It has already failed. The federal government spent more than $200 billion in the last 20 years on immigration enforcement. And the population of unauthorized immigrants swelled to 11 million over the period.

Maybe the answer, instead, lies in another direction. Rather than building a bigger wall, it consists of opening a door in the wall we have. The best way to stop illegal immigration may be for Mexico and the United States to create a legal path for low-skill Mexicans seeking work in the United States.

“When I hear ‘Secure the border,’ I think that’s great, but it’s not the solution,” said Carlos Gutierrez, who was commerce secretary under President George W. Bush. “We need laws that enable us to get the immigrant workers we need for the economy to work and do it in a legal way that doesn’t require employers to resort to a black market."[...]

Read the full article:

Read the report:

Sunday, October 30, 2016

Latino Immigrants Are Changing the Politics of … Nebraska!

Organizing in Omaha and small towns with meatpacking plants is altering politics in this reddest of states.

David Bacon, The American Prospect
October 21, 2016

Sixty miles south of the Arizona border, the devastation from a toxic spill has led to an epochal battle between a transnational mining conglomerate and an alliance of miners and farmers.

If the winds of political change are starting to blow in Nebraska, the center of the storm is a third-floor office on 24th Street in South Omaha. There, huge maps of eight targeted precincts in Ward 4 line the walls of the Heartland Workers Center (HWC), covered in red dots for all the people organizers have spoken with over the past six months. Little stickers highlight the key issues in each neighborhood.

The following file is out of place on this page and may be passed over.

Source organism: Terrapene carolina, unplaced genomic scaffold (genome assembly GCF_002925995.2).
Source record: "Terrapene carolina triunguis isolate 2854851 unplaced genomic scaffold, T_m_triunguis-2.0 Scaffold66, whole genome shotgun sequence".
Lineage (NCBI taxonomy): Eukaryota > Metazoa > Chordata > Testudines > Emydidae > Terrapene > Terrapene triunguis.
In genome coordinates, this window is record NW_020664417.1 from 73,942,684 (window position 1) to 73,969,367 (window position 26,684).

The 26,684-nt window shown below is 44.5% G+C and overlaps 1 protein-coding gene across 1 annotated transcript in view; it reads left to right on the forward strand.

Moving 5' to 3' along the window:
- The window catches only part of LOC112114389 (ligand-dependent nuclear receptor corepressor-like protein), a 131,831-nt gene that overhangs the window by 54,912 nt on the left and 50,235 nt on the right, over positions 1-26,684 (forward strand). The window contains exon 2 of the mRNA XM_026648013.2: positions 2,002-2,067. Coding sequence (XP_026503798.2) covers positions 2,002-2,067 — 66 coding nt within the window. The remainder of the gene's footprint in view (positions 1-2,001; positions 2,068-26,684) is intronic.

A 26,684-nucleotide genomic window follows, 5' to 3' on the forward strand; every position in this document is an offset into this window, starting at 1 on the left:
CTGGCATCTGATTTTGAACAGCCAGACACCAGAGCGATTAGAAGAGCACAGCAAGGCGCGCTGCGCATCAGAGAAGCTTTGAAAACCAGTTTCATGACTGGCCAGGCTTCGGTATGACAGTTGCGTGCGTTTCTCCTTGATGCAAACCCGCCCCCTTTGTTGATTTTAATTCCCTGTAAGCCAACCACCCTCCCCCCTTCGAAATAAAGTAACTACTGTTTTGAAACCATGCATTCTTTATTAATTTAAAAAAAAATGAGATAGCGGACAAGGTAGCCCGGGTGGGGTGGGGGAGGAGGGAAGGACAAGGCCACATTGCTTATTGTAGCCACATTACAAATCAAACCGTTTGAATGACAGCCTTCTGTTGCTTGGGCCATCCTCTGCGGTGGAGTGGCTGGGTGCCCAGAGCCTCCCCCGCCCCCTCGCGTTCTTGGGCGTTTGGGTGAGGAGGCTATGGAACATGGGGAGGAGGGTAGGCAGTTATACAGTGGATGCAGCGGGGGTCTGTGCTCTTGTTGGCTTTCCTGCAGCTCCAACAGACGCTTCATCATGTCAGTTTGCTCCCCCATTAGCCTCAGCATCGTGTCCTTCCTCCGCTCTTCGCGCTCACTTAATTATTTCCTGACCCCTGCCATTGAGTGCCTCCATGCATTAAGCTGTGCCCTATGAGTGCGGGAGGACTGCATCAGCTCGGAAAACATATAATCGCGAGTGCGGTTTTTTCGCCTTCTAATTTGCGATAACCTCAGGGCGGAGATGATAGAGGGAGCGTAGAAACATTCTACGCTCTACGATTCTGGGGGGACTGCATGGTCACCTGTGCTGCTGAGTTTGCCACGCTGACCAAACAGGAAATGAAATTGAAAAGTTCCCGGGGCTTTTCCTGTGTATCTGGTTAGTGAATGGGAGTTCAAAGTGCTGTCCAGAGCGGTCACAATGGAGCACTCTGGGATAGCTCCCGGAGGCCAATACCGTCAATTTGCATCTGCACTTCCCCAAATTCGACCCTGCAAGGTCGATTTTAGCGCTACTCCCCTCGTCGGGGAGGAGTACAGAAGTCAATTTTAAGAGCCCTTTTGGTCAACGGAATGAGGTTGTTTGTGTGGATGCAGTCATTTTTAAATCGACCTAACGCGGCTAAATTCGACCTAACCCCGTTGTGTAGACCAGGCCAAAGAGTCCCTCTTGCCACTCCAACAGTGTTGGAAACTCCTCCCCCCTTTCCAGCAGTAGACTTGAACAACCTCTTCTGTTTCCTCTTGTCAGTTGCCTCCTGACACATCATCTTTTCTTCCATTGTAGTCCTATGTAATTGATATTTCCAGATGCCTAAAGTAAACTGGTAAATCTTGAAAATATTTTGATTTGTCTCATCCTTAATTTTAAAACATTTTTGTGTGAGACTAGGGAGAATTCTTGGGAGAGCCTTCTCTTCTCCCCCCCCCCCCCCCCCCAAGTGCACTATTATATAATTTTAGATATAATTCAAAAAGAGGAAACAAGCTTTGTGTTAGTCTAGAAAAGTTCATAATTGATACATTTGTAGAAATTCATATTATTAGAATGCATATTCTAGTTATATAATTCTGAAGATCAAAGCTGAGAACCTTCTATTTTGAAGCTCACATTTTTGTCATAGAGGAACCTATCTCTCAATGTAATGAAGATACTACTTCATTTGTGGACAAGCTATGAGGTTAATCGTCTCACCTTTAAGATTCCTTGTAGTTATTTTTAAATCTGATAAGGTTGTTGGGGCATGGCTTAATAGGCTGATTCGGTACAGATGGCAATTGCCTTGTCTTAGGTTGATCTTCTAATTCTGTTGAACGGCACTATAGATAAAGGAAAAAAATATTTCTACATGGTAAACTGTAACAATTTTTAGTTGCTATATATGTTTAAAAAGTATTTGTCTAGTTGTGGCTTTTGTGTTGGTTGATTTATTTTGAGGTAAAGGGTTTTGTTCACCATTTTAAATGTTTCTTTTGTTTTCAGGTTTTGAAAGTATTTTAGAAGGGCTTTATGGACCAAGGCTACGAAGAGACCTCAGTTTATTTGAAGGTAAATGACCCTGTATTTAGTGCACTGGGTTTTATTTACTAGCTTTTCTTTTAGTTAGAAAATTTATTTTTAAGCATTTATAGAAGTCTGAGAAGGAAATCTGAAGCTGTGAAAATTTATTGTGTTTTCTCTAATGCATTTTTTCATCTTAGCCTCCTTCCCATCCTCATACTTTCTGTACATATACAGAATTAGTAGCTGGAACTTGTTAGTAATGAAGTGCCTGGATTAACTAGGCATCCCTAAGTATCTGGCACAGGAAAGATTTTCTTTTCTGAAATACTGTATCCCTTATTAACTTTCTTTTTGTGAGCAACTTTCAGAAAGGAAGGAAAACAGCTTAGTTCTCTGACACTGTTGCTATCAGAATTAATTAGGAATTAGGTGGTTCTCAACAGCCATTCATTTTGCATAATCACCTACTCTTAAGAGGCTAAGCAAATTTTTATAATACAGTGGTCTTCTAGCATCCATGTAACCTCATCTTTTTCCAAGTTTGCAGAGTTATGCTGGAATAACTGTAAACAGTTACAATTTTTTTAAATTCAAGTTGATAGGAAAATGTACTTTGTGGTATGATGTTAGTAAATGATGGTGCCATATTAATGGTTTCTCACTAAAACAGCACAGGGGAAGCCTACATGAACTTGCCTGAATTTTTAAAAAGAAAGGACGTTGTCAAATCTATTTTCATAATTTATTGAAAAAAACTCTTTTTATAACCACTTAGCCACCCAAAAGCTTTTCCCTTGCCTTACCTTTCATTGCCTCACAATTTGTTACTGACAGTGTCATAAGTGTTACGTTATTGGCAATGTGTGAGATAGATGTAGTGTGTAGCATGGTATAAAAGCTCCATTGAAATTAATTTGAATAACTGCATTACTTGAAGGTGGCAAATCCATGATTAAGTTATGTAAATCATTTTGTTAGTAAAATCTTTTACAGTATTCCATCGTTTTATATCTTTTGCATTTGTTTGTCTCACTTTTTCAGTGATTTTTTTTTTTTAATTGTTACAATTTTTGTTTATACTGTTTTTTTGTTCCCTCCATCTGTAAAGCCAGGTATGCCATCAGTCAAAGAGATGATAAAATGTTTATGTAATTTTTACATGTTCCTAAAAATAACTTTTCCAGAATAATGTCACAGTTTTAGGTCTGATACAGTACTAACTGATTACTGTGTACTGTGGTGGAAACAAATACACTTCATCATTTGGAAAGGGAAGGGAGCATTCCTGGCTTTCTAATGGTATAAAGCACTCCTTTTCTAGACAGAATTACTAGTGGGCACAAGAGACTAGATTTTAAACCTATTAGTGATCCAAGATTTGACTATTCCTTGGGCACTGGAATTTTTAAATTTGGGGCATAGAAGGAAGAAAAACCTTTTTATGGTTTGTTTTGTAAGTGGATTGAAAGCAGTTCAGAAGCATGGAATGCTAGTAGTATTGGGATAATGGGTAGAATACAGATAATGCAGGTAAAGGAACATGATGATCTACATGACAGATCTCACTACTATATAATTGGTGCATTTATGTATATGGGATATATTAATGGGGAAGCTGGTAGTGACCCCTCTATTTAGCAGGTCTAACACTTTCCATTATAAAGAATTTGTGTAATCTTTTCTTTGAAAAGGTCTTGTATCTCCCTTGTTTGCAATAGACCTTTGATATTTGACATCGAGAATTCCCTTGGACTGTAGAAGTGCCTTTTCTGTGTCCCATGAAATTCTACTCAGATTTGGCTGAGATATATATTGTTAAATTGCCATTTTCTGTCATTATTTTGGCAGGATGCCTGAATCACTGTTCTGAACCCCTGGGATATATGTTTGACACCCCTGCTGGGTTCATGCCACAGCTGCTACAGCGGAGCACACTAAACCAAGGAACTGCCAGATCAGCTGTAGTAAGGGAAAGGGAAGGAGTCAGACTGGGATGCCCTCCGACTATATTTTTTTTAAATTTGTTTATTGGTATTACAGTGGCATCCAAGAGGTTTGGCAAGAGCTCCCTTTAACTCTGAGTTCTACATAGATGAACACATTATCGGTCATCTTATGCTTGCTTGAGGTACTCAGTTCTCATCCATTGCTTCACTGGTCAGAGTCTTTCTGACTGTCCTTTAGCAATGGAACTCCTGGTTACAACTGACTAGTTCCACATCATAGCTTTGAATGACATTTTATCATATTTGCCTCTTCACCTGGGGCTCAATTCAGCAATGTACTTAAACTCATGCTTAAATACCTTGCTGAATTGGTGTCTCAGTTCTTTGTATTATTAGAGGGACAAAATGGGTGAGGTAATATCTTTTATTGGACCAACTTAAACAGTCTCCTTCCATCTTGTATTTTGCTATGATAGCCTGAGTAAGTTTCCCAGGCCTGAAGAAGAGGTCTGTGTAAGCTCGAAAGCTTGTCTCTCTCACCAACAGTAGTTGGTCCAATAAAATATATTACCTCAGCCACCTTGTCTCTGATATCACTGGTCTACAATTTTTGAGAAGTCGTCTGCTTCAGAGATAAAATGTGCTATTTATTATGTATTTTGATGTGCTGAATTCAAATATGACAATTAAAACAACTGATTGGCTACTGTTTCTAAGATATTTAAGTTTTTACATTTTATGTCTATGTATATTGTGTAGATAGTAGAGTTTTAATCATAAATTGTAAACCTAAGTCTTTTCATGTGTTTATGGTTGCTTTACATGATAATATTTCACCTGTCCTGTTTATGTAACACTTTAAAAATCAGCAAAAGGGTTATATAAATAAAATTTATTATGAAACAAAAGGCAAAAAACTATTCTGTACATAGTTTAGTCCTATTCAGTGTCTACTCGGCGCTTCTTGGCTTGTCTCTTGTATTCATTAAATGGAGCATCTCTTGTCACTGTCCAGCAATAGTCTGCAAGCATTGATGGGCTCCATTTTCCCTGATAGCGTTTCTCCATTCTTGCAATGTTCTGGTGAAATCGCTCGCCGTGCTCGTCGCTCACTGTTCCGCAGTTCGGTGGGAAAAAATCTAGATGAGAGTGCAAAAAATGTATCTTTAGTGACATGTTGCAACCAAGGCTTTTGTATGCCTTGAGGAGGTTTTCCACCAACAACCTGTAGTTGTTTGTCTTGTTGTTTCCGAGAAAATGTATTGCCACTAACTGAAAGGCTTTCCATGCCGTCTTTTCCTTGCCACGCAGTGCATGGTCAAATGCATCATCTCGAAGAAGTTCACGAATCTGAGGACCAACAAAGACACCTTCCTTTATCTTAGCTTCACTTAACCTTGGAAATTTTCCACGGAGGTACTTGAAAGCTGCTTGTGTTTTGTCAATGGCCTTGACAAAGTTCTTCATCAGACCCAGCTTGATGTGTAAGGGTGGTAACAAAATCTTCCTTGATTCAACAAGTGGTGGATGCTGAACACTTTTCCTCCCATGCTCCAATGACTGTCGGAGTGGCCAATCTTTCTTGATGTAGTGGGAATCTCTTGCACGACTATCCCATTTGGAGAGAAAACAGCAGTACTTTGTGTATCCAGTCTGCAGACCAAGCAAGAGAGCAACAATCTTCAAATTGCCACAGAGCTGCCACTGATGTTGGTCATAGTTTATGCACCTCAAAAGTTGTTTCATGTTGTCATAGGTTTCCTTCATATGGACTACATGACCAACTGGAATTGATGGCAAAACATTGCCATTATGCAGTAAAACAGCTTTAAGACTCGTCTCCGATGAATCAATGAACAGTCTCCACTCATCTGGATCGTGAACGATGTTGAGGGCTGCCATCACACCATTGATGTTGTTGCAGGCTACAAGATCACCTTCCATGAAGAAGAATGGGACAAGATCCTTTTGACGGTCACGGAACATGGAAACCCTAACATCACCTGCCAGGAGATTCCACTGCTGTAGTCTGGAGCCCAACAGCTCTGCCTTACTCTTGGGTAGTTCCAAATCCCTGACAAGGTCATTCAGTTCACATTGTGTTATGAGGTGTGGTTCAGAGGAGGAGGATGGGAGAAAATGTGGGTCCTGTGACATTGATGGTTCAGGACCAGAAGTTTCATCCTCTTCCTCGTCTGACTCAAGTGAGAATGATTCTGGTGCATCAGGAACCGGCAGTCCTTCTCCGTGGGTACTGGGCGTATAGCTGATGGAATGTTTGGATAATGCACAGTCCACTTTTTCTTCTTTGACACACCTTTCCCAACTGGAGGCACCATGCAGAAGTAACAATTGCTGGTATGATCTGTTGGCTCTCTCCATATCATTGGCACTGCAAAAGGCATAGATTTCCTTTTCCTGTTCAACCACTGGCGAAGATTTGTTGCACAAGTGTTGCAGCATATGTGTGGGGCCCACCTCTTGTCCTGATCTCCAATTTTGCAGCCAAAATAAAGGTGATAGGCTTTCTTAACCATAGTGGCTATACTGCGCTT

Every afternoon on weekdays, and all day on weekends, a row of reconditioned iPhones sits on a table next to clipboards holding signup lists and Spanish-language voter-education brochures. Rain or shine, young Latino organizers climb the stairs to pick up their packets and then fan out into the streets.

This is not an old-fashioned paper-based effort, though. Derek Ramirez, HWC’s data cruncher, has loaded voter information derived from the Voter Activation Network database onto the iPhones. This allows precinct walkers to know house by house whom they’re talking to, and to immediately input the information they receive—updating the office’s database in real time.[...]

Read the full article:

Saturday, October 29, 2016

AFL-CIO to help more Latina working women organize

By Larry Rubin, People's World
October 18, 2016

WASHINGTON — While Donald Trump continues to excoriate immigrants from South and Central America, the AFL-CIO is ramping up programs to help them unionize and gain political power.

A forum recently held here highlighted what the labor movement will be doing to provide Latina working women with the tools they need to win better standards of living and security for the future.

The key, the panelists agreed, is to encourage self-empowerment.

“Latina empowerment is important because nobody but us can tell our stories,” Montserrat Garibay of Texas’ EducationAustin said. EducationAustion is a local affiliated with both the NEA and the AFT.

Aside from Garibay, speaking at the packed AFL-CIO Las Trabajadoras forum here were Diana Ramirez of DC’s Restaurant Opportunities Center (ROC), Monica Ramirez of the Labor Council for Latin American Advancement (LCLAA) and Dora Cervantes, secretary treasurer of the Machinists union.[...]

Read the full article:

Friday, October 28, 2016

‘The Wall Is a Fantasy’

A week in the borderlands with migrants and guards.

By Declan Walsh, New York Times
October 14, 2016

NOGALES, Mexico — A few hundred feet from the American border, José Manuel Talavera contemplated his challenge with the focus, if not quite the physique, of an Olympic high jumper. A stocky coffee farmer from Honduras, he was fresh off La Bestia, or the Beast — the freight train network used by migrants to cross Mexico. Now he was preparing to vault into the United States, for the third time.